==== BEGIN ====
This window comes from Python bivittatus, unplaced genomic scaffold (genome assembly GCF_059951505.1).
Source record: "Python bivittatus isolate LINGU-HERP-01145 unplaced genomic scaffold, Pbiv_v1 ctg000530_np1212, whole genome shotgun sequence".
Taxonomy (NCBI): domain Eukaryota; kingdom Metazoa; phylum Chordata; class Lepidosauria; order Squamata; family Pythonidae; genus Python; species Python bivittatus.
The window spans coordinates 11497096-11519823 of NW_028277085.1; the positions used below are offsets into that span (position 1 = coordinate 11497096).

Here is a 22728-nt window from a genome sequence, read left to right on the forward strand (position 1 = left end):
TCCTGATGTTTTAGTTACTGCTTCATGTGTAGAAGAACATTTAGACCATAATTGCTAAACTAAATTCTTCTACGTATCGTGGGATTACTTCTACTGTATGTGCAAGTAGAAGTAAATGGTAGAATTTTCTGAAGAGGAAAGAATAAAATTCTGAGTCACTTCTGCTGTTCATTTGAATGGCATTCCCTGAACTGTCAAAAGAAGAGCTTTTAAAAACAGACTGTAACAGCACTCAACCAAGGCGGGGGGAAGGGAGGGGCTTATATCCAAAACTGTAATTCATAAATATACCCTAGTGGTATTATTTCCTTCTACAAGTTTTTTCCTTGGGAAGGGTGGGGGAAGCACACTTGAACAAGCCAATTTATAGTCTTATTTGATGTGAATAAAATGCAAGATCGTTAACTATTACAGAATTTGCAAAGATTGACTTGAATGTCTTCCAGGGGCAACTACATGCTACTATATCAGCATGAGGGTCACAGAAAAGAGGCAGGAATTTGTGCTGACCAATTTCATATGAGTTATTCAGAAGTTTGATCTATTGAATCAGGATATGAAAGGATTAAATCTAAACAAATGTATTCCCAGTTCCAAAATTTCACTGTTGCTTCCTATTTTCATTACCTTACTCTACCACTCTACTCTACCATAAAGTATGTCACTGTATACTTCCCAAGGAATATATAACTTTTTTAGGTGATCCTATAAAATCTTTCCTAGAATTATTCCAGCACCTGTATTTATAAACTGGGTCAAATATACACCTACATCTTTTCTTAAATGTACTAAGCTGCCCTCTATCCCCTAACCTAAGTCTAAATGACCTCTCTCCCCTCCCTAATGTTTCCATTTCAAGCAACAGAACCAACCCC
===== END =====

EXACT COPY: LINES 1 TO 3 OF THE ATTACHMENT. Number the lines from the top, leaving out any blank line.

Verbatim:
This window comes from Python bivittatus, unplaced genomic scaffold (genome assembly GCF_059951505.1).
Source record: "Python bivittatus isolate LINGU-HERP-01145 unplaced genomic scaffold, Pbiv_v1 ctg000530_np1212, whole genome shotgun sequence".
Taxonomy (NCBI): domain Eukaryota; kingdom Metazoa; phylum Chordata; class Lepidosauria; order Squamata; family Pythonidae; genus Python; species Python bivittatus.